Michael Ignatieff, a prominent human-rights scholar, has argued in favour of the Iraq War as a humanitarian war, like Kosovo. However, he fails to consider the many and devastating sorts of collateral damage of war. Ignatieff theorises in the abstract about the lesser of two evils. In real life Iraq, however, military intervention has done more harm than good. It is impossible to justify that war on humanitarian grounds.
The idea of surgical strikes sounds good in theory. But in reality, military force is very blunt, useful for very little other than responding to military force. In Liberia’s and Sierra Leone’s civil wars, things became worse after other West African countries intervened.
The usefulness of the military is often over-estimated. In Rwanda in 1994, peacekeepers were present. They proved inadequate to prevent genocide. Rather, their presence may have compounded the tragedy, by providing a false sense of security. The same must be said of the peacekeepers at Srebrenica.
This is not to say that conventional peacekeeping makes no sense. To the contrary, it can do a lot of good – and is doing so in Burundi, Cyprus and other places right now. But if disaster is to be prevented by force, having adequate resources will always be crucial. Inadequate troops with an inadequate mandate will not help. It is very unlikely that governments will ever supply the massive resources needed to succeed.
The Iraq war has cost billions, perhaps even a trillion dollars. And yet we are far from any peaceful, stable order. I don’t think there will ever be the kind of well-funded, robust intervention that might actually do humanitarian good. But in the meantime, Ethiopia has intervened in Somalia with US support. There is talk of attacking Iran. We are dealing with a new militarism, and the R2P discourse has contributed to it, by promoting the idea of war for a good cause, which, ultimately, means that other good causes justify war as well.
Ramesh Thakur: I’ll endorse most of what you just said. I always opposed the intervention in Kosovo, though it was sanctioned by the UN in retrospect, and that intervention did prepare for Iraq. And yes, there is a paradox of trying to use violent force in order to prevent violent force. Obviously, such matters must be handled with great care.
It is also obvious that large powers are not afraid to intervene, while poor countries fear invasions. To ease such concerns, the Security Council must become better balanced and more transparent. The General Assembly must be empowered to hold the Security Council responsible, and the Security Council must become legally subordinate to the ICJ. Unless that happens, the credibility of intervention, even for humanitarian protection, will be at risk. It is striking that the permanent member most regularly using its right of veto in the Security Council is neither Russia nor China, but the USA. And when UNESCO wanted to officially enshrine peace as a human right, the USA opposed that step, because it would become more difficult to wage war.
Nonetheless, I must emphasise that the UN is not a pacifist organisation. To anyone who is not a pacifist, the question is one of when – not whether – the use of force is permitted or required. In Rwanda in 1994, for instance, a robust mandate would have helped, which is why I am in favour of R2P.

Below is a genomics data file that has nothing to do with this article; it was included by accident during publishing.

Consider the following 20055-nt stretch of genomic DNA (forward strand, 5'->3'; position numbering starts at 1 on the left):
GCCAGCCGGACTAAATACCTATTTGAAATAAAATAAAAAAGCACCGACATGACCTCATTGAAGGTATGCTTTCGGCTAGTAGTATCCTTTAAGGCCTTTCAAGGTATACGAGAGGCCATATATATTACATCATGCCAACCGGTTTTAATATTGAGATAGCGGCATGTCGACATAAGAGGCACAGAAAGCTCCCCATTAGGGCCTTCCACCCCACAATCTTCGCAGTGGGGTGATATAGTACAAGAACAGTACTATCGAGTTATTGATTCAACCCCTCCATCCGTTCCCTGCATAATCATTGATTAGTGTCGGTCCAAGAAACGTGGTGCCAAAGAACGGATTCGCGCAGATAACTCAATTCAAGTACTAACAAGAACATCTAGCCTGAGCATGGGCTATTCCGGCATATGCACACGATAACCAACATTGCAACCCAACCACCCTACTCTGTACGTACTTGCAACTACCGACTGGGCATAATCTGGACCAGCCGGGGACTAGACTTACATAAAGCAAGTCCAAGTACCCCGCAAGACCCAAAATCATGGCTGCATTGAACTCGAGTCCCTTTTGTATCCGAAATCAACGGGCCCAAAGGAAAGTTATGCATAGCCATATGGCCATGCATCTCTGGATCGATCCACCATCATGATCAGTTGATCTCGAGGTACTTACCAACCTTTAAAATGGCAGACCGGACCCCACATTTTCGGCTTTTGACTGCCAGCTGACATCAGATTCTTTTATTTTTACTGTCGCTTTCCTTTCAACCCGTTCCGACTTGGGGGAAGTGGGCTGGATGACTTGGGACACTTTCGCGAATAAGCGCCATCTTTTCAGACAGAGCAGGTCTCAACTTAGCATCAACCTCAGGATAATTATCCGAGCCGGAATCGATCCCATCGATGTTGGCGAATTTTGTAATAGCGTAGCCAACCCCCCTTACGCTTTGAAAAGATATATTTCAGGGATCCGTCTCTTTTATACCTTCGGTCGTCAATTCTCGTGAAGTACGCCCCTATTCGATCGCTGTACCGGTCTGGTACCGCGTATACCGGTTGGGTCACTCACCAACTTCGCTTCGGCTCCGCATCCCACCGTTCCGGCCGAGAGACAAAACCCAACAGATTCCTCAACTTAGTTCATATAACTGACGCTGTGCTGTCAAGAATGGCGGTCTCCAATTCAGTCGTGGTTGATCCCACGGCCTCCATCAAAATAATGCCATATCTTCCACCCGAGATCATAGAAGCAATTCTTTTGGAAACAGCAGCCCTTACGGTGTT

Of course, prevention of disasters is more important than intervening in a disaster. Yes, we need long-term peaceful development and structural progress that makes societies more prosperous and more stable. But emphasising all that does not mean that we will ever live in a world free of intervention. Ruling out military action per se means setting the bar far too high.
Interventions have always happened. The main idea of R2P is to define multilateral rules for such events, acknowledging that they will occur, in order to limit their frequency and enhance their legitimacy and effectiveness.
Mary Ellen O’Connell: I am not a pure pacifist, because I accept the use of force in self-defence. The problem is that R2P has contributed to the illegitimate use of force. And let’s not be naïve: we are more likely to see Western troops intervene in Iran than in Sudan’s crisis region of Darfur. And if we won’t witness an invasion in Iran, the reason will be the disaster in Iraq, not multilateral norms. What we need is a Responsibility to Peace and to do no harm, not the misguided idea of doing good by violent means. This norm is all the more necessary, as reform of the Security Council will not happen any time soon.
Ramesh Thakur: R2P rhetoric can indeed be abused by powerful governments. But that is true of every principle, and does not mean that R2P itself is wrong. . Any US attack on Iran will have absolutely nothing to do with R2P. The real problem is that the multilateral system depends on the cooperation and consent of the most powerful nations. How are we going to arrange a just and stable global order if the most powerful players declare themselves to be above the law? In the UN system, if it is not the USA against the rest it is the West against the rest.
This exchange between Ramesh Thakur and Mary Ellen O’Connell took place at a conference hosted by the Development and Peace Foundation and the Bonn International Centre for Conversion in Bonn late last year. Both contributors approved this documentation.
Different organizations have created different grounds for defining Corporate Social Responsibility (CSR). However, they do share one common ground on the basis of which CSR can be described as a voluntary activity that a corporation does for its employees and society as a whole as well as the environment around it for its operations and functions. It is what the corporation gives back to the community after using its resources to make profits.
Corporate Social Responsibility: Its Advantages and Disadvantages